New York

Richard Foreman and John Zorn

Ontological-Hysteric Theater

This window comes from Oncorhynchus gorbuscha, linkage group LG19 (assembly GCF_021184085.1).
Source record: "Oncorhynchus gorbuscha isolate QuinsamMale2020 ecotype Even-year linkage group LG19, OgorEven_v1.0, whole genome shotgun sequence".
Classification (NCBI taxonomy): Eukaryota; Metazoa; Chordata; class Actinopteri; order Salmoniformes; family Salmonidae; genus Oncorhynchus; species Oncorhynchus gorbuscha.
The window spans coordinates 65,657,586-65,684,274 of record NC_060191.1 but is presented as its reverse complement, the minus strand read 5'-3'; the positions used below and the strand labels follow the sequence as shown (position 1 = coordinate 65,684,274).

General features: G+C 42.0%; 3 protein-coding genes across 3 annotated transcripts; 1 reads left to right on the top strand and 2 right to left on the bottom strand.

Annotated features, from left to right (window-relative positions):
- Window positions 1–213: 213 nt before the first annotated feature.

I first became aware of the work of Richard Foreman and his Ontological-Hysteric Theater thanks to a review of Rhoda in Potatoland in 1975. My recollection is misty but I think it was an assertion to the effect that Foreman was to Heidegger as Brecht to Marx that caught my fancy—not that I’d read Heidegger or even Marx then, but the names meant something to me. My first direct contact was with Book of Splendors, Part Two, two years later—though in the meantime I had seen the production of Brecht and Weill’s Threepenny Opera that Foreman directed for the New York Shakespeare Festival in 1976. By now, I don’t see his works so much as individual, self-contained entities but as installments in the ongoing saga of how Richard Foreman thinks and feels about thinking and feeling, closer to one of those endless open-field poems like Ezra Pound’s Cantos than to anything else I know of in the theater.

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